EU Commission Approves Microsoft's $69B Activision Deal

    EU Commission Approves Microsoft's $69B Activision Deal
    Last updated May 16, 2023
    Image credit: cnbc


    • EU regulators on Monday approved Microsoft’s $69B deal for the purchase of gaming company Activision Blizzard, which produces popular console and PC games such as the Call of Duty franchise and World of Warcraft.[1]
    • Though an earlier investigation found that the purchase could damage competition in the cloud gaming sector, the European Commission accepted Microsoft's compromise to offer 10-year free licenses to consumers to stream Activision games on competing cloud services.[2]
    • The approval comes as Microsoft has struck deals with Nvidia, Nintendo, Boosteroid, and Ubitus to bring Call of Duty to their gaming platforms pending official completion.[3]
    • Britain's Competition and Markets Authority (CMA), however, vetoed the deal, citing antitrust concerns over the cloud gaming market less than a month ago. The US Federal Trade Commission is also suing to nix it.[4]
    • Regulators in Brazil, Chile, Japan, Saudi Arabia, Serbia, and South Africa have already approved the acquisition, with Australia, China, New Zealand, and South Korea still reviewing the deal.[5]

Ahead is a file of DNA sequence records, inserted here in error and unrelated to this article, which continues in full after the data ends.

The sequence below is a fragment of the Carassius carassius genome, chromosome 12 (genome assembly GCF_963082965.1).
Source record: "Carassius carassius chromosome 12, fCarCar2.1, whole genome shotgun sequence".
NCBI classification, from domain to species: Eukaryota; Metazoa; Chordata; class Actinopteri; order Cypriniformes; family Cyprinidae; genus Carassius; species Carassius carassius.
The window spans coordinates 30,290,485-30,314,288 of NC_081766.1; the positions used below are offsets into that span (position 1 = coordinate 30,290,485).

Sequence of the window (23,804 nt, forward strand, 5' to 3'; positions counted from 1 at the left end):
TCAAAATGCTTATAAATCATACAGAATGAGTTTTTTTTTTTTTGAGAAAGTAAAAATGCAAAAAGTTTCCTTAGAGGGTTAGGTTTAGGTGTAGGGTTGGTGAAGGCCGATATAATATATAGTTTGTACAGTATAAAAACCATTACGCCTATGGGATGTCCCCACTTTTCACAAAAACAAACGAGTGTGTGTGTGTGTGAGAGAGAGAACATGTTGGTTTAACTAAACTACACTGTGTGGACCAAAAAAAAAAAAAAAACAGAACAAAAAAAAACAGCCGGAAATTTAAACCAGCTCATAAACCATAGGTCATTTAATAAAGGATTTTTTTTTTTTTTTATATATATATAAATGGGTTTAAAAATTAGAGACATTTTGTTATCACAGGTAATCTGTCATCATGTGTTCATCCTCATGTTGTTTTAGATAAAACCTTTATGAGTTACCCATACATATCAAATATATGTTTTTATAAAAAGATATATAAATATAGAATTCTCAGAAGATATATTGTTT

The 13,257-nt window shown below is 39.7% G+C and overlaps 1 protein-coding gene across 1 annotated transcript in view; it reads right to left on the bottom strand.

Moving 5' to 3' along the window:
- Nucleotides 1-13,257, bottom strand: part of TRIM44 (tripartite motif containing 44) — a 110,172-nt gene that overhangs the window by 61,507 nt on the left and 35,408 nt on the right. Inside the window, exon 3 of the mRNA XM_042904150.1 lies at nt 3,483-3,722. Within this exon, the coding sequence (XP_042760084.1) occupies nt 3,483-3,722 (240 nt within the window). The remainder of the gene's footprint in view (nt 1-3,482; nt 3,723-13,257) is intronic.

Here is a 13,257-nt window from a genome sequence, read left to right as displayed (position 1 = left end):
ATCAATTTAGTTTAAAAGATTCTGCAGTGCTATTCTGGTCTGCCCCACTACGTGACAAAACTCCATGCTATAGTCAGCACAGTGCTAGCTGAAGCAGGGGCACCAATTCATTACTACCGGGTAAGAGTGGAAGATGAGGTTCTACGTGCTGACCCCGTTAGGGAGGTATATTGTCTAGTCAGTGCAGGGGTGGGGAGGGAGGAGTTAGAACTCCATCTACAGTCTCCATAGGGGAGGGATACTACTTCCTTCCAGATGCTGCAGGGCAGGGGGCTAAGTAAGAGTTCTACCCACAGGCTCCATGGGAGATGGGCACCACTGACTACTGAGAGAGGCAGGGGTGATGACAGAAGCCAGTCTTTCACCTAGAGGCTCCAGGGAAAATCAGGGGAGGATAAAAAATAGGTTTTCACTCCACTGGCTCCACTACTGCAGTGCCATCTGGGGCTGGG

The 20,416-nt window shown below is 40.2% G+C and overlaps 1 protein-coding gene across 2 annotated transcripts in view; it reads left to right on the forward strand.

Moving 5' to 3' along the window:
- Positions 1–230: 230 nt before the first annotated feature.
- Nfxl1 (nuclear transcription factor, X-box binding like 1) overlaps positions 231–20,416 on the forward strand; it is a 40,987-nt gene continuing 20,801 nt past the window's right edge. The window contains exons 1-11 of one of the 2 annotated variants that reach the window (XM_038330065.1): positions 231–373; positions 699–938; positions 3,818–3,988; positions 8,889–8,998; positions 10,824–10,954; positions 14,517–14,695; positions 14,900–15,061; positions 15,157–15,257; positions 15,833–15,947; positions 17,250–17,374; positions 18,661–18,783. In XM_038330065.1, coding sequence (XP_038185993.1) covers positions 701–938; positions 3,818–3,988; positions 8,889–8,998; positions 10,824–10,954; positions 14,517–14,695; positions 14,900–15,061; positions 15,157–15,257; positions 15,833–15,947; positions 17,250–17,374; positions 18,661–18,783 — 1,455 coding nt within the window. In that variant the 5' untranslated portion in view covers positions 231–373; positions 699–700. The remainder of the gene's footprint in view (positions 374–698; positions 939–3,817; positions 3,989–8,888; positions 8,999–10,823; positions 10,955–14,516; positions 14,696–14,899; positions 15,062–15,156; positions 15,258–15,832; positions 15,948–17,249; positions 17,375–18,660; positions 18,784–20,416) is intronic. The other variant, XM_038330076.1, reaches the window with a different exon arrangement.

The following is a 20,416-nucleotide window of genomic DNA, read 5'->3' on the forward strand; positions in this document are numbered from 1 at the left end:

• If the deal goes ahead, the giant tech company will become the world's third-largest game publisher after Tencent and Sony.[6]


    Narrative A

    UK and US regulators are correct in their analysis that Microsoft’s acquisition of Activision is anti-competitive, and approval of the deal would provide the tech giant with control of the growing cloud gaming industry. While Microsoft has agreed to license its games to alternative platforms, it would have authority over all terms and conditions. This would undermine a genuine free market by providing one of the world’s largest tech companies with a monopoly in this lucrative industry.

    Narrative B

    Not only is Microsoft not a detriment to competition in the gaming market, but its acquisition of Activision will actually drive competition and allow users to stream their favorite games on any platform they choose. While some concessions needed to be made, this agreement will empower users around the world to control their gaming experience and allow innovation in the rapidly growing cloud gaming sphere. The CMA is wrong in its decision to block Microsoft’s deal, and it should approve the company’s appeal.

    Nerd narrative

    There's an 8% chance that Microsoft will acquire Activision Blizzard by June 30, 2023, according to the Metaculus prediction community.

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